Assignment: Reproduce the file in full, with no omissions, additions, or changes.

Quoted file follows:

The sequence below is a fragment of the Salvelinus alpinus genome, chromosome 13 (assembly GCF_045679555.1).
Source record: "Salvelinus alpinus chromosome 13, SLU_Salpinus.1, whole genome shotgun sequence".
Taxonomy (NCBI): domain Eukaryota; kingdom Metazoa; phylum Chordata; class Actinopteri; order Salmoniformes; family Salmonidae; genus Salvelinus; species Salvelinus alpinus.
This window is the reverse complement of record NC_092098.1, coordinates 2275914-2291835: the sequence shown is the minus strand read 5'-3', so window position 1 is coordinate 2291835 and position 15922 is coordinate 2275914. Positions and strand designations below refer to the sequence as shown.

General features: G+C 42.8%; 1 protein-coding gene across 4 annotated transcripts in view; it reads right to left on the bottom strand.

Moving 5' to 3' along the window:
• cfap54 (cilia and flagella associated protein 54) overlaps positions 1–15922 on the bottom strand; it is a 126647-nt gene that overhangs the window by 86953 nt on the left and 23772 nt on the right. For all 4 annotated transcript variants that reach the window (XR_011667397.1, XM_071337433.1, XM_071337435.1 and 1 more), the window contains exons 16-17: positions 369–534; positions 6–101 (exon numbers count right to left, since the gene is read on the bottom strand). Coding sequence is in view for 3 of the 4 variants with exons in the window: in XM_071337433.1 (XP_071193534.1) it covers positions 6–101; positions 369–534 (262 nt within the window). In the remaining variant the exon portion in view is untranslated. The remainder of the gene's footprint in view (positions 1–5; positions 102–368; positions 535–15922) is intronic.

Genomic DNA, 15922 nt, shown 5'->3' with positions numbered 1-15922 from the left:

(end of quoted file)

The sequence below is a fragment of the Salvelinus alpinus genome, chromosome 13 (assembly GCF_045679555.1).
Source record: "Salvelinus alpinus chromosome 13, SLU_Salpinus.1, whole genome shotgun sequence".
Taxonomy (NCBI): domain Eukaryota; kingdom Metazoa; phylum Chordata; class Actinopteri; order Salmoniformes; family Salmonidae; genus Salvelinus; species Salvelinus alpinus.
This window is the reverse complement of record NC_092098.1, coordinates 2275914-2291835: the sequence shown is the minus strand read 5'-3', so window position 1 is coordinate 2291835 and position 15922 is coordinate 2275914. Positions and strand designations below refer to the sequence as shown.

General features: G+C 42.8%; 1 protein-coding gene across 4 annotated transcripts in view; it reads right to left on the bottom strand.

Moving 5' to 3' along the window:
• cfap54 (cilia and flagella associated protein 54) overlaps positions 1–15922 on the bottom strand; it is a 126647-nt gene that overhangs the window by 86953 nt on the left and 23772 nt on the right. For all 4 annotated transcript variants that reach the window (XR_011667397.1, XM_071337433.1, XM_071337435.1 and 1 more), the window contains exons 16-17: positions 369–534; positions 6–101 (exon numbers count right to left, since the gene is read on the bottom strand). Coding sequence is in view for 3 of the 4 variants with exons in the window: in XM_071337433.1 (XP_071193534.1) it covers positions 6–101; positions 369–534 (262 nt within the window). In the remaining variant the exon portion in view is untranslated. The remainder of the gene's footprint in view (positions 1–5; positions 102–368; positions 535–15922) is intronic.

Genomic DNA, 15922 nt, shown 5'->3' with positions numbered 1-15922 from the left: